The economy is reopening. Vaccine supplies are on the rise. Covid-19 cases are on the decline. The National Capital Region is reporting vaccination rates that are close to the target of 70 percent. Perhaps, the better Christmas that the IATF and Secretary Carlito Galvez, Jr. promised might yet become a reality. These are all welcome developments and we should acknowledge the combined efforts of government, business, the essential services and the public-at-large. After a spell of discouraging news and an increasingly dire health crisis, the country is starting to be hopeful again that the worst could be behind us. Yes, we have probably “flattened the fear” but we should, for now, continue to remain vigilant.
As we enter the final quarter of 2021, businesses are beginning to see a glimmer of light at the end of the tunnel. The improving situation of vaccinations and declining COVID infections is leading to a rise in mobility. This is essential to reviving economic activity. Hiring, too, is on the rise and this is resulting to an inevitable –but very crucial – increase in consumer confidence.In turn, this should translate to a climb in demand for goods and services that will increase gross domestic production.
Is it all merry and bright? Are we really turning the corner to better days ahead? I would like to think that we are on the road to healing the scars inflicted by thepandemic. Filipinos – and people around the world – are starting to understand and accept that we can live with COVID-19.
By getting inoculated with the COVID vaccine and adhering to health protocols, we can continue to function reasonably well in society.Travel corridors can be opened. Social gatherings can be allowed with clear guidelines. Public events should be able to resume under the supervision of local government units. Economically, more and more segments of commerce and industry are being allowed to re-open their doors. Allowing Filipinos who have received their vaccines to enjoy some degree of leniency in physically re-engaging with commercial establishments should be encouraged. Reporting to work can be resumed with clear workplace protocols.
While there is much that can get us excited about recent developments, though, we still need to be wary about contingent risks from a revival of the economy, locally and globally. The rise in industrial activity will result to demands on resources that can outpace supply. Case in point: oil. As demand returns to the system and supply remains low, oil prices are rising significantly. Last October 19, unleaded gasoline prices spiked to over 70 pesos per liter. That is significantly higher than what the price was just a few months ago. Since the Philippines imports most of its oil requirements, the weakening peso is another cause for concern that could compound the rise in energy prices. And since petrol is an almost ubiquitous cost of production, the impact on commodity and transport prices is likely to be significant. Clearly, this will fuel inflation which, for September, is already estimated at around 5 percent.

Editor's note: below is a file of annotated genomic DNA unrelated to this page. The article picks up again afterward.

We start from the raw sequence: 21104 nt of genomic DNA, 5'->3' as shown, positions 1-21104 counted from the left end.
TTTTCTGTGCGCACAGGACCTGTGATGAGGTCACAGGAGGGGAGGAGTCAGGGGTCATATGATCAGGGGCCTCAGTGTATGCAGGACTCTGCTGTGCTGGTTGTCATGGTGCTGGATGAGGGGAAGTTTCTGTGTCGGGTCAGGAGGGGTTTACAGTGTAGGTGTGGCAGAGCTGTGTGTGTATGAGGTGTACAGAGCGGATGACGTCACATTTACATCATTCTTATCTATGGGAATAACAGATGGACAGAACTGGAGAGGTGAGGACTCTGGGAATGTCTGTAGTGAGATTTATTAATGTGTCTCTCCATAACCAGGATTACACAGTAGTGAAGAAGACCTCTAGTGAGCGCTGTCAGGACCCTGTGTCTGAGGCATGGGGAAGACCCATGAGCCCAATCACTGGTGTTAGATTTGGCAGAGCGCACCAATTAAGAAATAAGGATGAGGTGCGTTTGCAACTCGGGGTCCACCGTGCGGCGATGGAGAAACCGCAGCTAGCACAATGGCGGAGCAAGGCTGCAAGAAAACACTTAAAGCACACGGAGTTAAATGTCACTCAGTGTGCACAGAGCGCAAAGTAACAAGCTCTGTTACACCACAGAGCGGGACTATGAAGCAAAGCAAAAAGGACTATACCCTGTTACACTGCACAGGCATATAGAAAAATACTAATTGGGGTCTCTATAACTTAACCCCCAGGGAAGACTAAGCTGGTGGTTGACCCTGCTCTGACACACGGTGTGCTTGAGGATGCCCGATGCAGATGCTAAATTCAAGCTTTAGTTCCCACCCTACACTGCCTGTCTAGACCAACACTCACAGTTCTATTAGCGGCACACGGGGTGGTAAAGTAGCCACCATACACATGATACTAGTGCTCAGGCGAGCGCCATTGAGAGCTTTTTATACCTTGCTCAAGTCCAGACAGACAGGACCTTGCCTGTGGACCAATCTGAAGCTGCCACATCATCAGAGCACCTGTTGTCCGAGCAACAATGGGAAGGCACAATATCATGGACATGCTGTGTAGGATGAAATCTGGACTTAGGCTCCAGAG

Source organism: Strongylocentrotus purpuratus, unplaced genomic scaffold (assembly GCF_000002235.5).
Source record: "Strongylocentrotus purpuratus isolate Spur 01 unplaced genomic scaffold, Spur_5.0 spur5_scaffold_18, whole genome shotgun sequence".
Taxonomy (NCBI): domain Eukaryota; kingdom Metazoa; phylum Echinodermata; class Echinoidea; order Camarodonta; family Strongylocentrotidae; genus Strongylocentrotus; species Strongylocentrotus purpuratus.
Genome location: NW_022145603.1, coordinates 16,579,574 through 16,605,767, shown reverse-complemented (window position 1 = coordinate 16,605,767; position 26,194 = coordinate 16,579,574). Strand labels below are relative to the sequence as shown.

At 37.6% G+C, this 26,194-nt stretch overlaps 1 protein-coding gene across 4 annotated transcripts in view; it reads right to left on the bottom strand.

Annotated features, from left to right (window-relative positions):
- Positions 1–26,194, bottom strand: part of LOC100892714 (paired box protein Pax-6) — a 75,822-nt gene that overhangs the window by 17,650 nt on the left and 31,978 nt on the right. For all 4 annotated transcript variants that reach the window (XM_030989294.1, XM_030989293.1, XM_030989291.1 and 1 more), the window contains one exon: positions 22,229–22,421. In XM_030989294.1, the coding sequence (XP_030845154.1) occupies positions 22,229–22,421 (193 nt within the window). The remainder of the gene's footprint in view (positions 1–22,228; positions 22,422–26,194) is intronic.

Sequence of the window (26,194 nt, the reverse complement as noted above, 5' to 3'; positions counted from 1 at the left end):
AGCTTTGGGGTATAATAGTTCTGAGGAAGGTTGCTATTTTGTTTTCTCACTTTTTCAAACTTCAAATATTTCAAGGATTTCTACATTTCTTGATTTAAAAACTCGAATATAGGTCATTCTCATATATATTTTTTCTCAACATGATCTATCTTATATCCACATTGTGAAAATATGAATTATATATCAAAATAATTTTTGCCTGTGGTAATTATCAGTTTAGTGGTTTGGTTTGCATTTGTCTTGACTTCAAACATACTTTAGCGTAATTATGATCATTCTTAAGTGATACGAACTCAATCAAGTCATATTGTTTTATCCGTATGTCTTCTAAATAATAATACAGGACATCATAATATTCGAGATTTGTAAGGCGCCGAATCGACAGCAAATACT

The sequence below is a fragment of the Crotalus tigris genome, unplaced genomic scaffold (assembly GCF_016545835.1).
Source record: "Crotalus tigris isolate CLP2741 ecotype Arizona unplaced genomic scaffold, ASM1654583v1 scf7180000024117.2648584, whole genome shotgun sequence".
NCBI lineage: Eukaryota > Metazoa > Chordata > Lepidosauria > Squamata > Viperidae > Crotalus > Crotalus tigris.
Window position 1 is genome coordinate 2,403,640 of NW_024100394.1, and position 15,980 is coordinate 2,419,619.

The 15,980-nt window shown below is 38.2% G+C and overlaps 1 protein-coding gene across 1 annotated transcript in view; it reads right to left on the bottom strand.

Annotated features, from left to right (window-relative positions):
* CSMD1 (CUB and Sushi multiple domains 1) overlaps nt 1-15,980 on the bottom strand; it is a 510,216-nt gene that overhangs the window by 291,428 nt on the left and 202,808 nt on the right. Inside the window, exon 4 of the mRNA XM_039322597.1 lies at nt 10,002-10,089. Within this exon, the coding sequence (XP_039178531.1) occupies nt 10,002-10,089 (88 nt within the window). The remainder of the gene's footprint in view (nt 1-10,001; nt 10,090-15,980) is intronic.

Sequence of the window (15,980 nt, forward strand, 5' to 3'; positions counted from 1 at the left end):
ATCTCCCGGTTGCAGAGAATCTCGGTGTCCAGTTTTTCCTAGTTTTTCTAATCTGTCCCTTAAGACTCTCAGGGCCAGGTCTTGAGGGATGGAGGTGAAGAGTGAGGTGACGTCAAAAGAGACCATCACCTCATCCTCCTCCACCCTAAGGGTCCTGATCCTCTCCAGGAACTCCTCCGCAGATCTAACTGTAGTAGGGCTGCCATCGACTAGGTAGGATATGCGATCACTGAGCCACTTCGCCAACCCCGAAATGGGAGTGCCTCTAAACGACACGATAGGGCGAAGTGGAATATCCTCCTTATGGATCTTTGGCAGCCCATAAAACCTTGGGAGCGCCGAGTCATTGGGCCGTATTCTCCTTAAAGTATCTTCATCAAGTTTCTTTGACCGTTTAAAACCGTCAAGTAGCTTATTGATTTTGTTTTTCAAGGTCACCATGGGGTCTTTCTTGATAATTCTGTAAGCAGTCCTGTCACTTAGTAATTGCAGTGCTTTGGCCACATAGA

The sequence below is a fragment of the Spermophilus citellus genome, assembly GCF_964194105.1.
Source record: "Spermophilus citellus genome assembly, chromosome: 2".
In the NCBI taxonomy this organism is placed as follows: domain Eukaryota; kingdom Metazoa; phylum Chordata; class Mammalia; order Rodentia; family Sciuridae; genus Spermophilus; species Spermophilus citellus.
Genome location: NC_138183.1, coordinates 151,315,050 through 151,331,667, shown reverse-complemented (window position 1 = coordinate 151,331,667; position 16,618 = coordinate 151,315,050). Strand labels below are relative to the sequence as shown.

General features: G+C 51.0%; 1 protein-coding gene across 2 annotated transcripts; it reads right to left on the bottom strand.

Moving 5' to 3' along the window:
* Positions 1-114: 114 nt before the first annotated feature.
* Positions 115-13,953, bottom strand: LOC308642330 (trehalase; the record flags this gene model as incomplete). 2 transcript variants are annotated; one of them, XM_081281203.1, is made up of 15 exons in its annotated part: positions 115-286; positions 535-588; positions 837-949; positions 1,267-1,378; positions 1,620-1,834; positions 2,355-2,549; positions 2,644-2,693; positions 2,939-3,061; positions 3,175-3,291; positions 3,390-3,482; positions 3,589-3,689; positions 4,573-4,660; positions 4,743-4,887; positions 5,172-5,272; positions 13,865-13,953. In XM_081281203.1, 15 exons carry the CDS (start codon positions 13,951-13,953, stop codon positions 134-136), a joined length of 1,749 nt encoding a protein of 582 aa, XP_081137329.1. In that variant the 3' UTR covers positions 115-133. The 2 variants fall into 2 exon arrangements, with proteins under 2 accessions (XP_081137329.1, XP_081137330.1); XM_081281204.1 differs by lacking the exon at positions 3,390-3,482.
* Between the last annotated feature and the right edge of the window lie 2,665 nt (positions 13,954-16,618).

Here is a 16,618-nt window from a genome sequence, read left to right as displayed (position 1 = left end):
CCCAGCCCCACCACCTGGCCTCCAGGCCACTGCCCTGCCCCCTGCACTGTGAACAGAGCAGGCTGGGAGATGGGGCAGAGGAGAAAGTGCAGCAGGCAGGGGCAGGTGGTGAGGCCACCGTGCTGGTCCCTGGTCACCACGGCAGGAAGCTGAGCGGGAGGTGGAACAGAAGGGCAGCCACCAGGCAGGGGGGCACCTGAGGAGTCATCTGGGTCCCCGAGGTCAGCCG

The Bangko Sentral has so far kept interest rates low and kept liquidity in the market high. This, to help stimulate economic activity. However, should inflation continue to rise, it is likely that monetary authorities willreverse its policy stand. In turn, this might nip any nascent return to growth in the economy.Given the disruption wrought by the pandemic, economic fundamentals have been upended. Therefore, the revival in economic activity is not going to be an easy one.
Notwithstanding the potential pitfalls on the road to better days, we should not shrink away from the prospects that the reopening of the economy brings. Revenue is essential to revival. Being able to slay inflation is a much preferred problem than not being able to do business at all.
The Philippine economic fundamentals are strong and have been preserved. Remittances from overseas Filipino workers remain strong. Domestic consumption is still a driver of growth. The fiscal deficit – though increased due to COVID-19 borrowings – is still within acceptable levels.The government continues its pump priming and is expected to sustain infrastructure spending. Once the economic engines have warmed up, it seems certain that we will return to the vibrancy that we enjoyed prior to the pandemic.
The Philippine economy is re-opened for business. Let us keep the much-needed balance in living with the virus so we can continue to remain open.
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